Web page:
So what does it mean that he is a Mighty God? This one is such an incredible source of hope! The word for “mighty” in Hebrew is gibbor. Gibbor means hero. The one who is coming to invade the darkness with his light is a hero! He is the mighty champion of his people. He has all the power – the power to end the oppression, the power to overcome the struggle, the power to heal the pain and fix the brokenness, set all things right and make all things new! He is strong where we are weak. He is the hero God!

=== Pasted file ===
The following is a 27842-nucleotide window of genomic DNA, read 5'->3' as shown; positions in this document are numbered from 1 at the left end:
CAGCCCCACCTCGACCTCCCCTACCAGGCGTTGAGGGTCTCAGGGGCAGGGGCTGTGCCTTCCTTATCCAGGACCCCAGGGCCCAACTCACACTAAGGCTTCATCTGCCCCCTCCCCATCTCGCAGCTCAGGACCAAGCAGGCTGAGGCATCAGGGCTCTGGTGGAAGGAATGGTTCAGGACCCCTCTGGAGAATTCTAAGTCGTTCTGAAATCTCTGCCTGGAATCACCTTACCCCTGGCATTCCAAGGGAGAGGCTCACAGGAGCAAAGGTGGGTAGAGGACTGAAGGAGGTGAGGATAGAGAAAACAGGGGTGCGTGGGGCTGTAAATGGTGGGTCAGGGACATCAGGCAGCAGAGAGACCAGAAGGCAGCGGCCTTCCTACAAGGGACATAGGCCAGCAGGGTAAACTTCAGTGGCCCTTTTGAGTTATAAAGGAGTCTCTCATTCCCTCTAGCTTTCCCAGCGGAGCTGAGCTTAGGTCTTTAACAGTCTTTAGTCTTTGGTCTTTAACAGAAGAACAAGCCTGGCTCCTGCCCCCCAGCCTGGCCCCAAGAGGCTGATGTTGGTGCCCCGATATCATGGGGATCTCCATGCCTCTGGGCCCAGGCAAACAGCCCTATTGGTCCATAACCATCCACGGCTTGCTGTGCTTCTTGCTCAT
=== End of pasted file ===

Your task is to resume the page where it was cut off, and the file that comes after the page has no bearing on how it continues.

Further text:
How about Everlasting Father? Why is it significant that this promised one is an Everlasting Father. The word everlasting is a theological claim. The people of Judah were surrounded by nations that believed in a number of different gods, thought that they had regional power and authority, believed that they were capricious and angry, violent and spiteful towards humanity, and assumed that, like humans, gods could die or be born. When this prophecy claims that the promised one is everlasting it is a bold theological declaration that this God is eternal. He is from the beginning. He has always been and he will always be. He is not some demigod or some member of the pantheon. He is eternal, everlasting, and sovereign. Oh yeah, and he is Father. He doesn’t hate humanity like the pagan gods. Not at all. He created humanity in his image and he invites every person to connect with him in an intimate, loving, protective, grace-filled relationship. He is the Everlasting Father.